iptables -A INPUT -m state --state NEW -p tcp --dport 443 -j ACCEPT
 
## open tcp port 110 (pop3) for all ##
iptables -A INPUT -m state --state NEW -p tcp --dport 110 -j ACCEPT
 
## open tcp port 143 (imap) for all ##
iptables -A INPUT -m state --state NEW -p tcp --dport 143 -j ACCEPT
 
## open access to Samba file server for lan users only ##
iptables -A INPUT -s 192.168.1.0/24 -m state --state NEW -p tcp --dport 137 -j ACCEPT
iptables -A INPUT -s 192.168.1.0/24 -m state --state NEW -p tcp --dport 138 -j ACCEPT
iptables -A INPUT -s 192.168.1.0/24 -m state --state NEW -p tcp --dport 139 -j ACCEPT
iptables -A INPUT -s 192.168.1.0/24 -m state --state NEW -p tcp --dport 445 -j ACCEPT
 
## open access to proxy server for lan users only ##
iptables -A INPUT -s 192.168.1.0/24 -m state --state NEW -p tcp --dport 3128 -j ACCEPT
 
## open access to mysql server for lan users only ##
iptables -I INPUT -p tcp --dport 3306 -j ACCEPT

#21: Restrict the Number of Parallel Connections To a Server Per Client IP

You can use connlimit module to put such restrictions. To allow 3 ssh connections per client host, enter:
# iptables -A INPUT -p tcp --syn --dport 22 -m connlimit --connlimit-above 3 -j REJECT

Set HTTP requests to 20:
# iptables -p tcp --syn --dport 80 -m connlimit --connlimit-above 20 --connlimit-mask 24 -j DROP
Where,

  1. –connlimit-above 3 : Match if the number of existing connections is above 3.
  2. –connlimit-mask 24 : Group hosts using the prefix length. For IPv4, this must be a number between (including) 0 and 32.

#22: HowTO: Use iptables Like a Pro

For more information about iptables, please see the manual page by typing man iptables from the command line:
$ man iptables
You can see the help using the following syntax too:
# iptables -h
To see help with specific commands and targets, enter:
# iptables -j DROP -h

#22.1: Testing Your Firewall

Find out if ports are open or not, enter:
# netstat -tulpn
Find out if tcp port 80 open or not, enter:
# netstat -tulpn | grep :80
If port 80 is not open, start the Apache, enter:
# service httpd start
Make sure iptables allowing access to the port 80:
# iptables -L INPUT -v -n | grep 80
Otherwise open port 80 using the iptables for all users:
# iptables -A INPUT -m state --state NEW -p tcp --dport 80 -j ACCEPT
# service iptables save

Use the telnet command to see if firewall allows to connect to port 80:
$ telnet www.cyberciti.biz 80
Sample outputs:

Trying 75.126.153.206...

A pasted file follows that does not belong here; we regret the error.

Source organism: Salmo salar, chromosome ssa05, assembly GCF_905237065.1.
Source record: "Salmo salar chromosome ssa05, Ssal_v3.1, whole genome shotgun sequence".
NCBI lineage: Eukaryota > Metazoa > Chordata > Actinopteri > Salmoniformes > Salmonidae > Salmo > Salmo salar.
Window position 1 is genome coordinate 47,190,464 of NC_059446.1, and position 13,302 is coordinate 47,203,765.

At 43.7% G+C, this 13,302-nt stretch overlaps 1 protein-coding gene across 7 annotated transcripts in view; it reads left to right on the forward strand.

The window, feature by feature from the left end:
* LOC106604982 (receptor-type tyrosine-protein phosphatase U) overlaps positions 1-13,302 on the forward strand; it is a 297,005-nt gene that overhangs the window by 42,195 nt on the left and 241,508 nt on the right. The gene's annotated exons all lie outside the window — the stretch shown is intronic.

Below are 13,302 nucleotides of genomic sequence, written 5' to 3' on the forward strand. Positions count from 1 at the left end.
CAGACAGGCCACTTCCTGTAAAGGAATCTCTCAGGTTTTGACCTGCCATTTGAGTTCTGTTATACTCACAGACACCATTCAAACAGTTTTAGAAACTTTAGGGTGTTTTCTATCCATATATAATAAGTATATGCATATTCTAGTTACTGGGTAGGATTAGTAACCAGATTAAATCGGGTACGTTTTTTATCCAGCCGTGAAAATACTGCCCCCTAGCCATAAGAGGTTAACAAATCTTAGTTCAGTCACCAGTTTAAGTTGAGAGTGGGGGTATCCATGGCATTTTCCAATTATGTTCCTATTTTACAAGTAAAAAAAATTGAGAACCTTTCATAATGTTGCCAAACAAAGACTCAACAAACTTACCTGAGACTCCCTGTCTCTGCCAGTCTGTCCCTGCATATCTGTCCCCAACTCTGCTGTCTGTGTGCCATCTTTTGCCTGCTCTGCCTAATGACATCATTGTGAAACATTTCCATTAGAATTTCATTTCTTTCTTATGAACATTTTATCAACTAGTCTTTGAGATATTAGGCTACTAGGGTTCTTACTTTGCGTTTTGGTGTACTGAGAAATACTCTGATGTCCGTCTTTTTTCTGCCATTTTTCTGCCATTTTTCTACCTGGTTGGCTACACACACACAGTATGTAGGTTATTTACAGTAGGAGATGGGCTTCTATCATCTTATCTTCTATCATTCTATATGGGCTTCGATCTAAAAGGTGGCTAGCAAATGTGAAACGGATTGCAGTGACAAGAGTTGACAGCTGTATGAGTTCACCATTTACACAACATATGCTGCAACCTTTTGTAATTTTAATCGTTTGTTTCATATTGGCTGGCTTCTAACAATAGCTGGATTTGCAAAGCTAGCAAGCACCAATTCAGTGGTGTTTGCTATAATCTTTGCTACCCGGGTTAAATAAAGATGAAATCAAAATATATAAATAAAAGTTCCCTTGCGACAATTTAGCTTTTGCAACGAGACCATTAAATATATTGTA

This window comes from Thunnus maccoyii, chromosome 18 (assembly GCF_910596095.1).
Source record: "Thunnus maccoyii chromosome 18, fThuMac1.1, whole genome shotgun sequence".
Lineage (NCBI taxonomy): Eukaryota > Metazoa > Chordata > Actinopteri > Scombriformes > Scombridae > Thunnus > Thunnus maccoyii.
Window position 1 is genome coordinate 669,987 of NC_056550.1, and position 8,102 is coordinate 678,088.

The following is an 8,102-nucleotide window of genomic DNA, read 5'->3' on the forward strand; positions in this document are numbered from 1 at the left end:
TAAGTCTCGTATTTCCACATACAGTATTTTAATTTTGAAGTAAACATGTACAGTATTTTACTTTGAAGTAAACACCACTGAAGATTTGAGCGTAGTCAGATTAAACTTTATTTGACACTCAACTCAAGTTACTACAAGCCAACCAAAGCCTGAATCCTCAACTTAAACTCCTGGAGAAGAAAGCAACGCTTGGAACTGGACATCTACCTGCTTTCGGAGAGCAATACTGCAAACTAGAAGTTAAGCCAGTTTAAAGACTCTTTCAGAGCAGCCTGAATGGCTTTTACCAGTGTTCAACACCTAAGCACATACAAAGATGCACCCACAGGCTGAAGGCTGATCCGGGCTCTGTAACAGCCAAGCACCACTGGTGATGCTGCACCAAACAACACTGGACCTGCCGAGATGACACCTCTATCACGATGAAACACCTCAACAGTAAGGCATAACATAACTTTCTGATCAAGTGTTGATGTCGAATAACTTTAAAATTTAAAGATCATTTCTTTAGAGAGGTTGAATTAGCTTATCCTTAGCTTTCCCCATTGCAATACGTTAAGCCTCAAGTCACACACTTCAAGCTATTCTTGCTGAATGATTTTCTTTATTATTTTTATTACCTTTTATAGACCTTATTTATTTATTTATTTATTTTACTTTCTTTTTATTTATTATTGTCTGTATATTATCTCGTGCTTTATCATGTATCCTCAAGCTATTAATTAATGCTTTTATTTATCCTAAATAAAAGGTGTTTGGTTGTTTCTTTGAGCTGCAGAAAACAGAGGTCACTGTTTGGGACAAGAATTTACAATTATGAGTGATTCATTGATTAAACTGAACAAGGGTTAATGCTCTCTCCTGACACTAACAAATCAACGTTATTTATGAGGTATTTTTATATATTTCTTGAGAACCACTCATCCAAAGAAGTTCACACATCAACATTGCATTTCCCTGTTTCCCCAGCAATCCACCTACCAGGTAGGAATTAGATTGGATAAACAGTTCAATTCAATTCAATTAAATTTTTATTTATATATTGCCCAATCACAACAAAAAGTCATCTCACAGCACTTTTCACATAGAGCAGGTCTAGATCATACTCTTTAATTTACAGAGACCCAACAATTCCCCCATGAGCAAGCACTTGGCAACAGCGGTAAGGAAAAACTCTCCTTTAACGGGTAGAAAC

Connected to www.cyberciti.biz.
Escape character is '^]'.
^]

telnet> quit
Connection closed.

You can use nmap to probe your own server using the following syntax:
$ nmap -sS -p 80 www.cyberciti.biz
Sample outputs:

Starting Nmap 5.00 ( http://nmap.org ) at 2011-12-13 13:19 IST
Interesting ports on www.cyberciti.biz (75.126.153.206):
PORT   STATE SERVICE
80/tcp open  http

Nmap done: 1 IP address (1 host up) scanned in 1.00 seconds

I also recommend you install and use sniffer such as tcpdupm and ngrep to test your firewall settings.

CONCLUSION:

This post only list basic rules for new Linux users. You can create and build more complex rules. This requires good understanding of TCP/IP, Linux kernel tuning via sysctl.conf, and good knowledge of your own setup. Stay tuned for next topics:

  • Stateful packet inspection.
  • Using connection tracking helpers.
  • Network address translation.
  • Layer 2 filtering.
  • Firewall testing tools.
  • Dealing with VPNs, DNS, Web, Proxy, and other protocols.
 
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How To Secure Apache with Let’s Encrypt on Ubuntu 16.04

25/03/2017 Comments off

Introduction

This tutorial will show you how to set up a TLS/SSL certificate from Let’s Encrypt on an Ubuntu 16.04 server running Apache as a web server. We will also cover how to automate the certificate renewal process using a cron job.

SSL certificates are used within web servers to encrypt the traffic between the server and client, providing extra security for users accessing your application. Let’s Encrypt provides an easy way to obtain and install trusted certificates for free.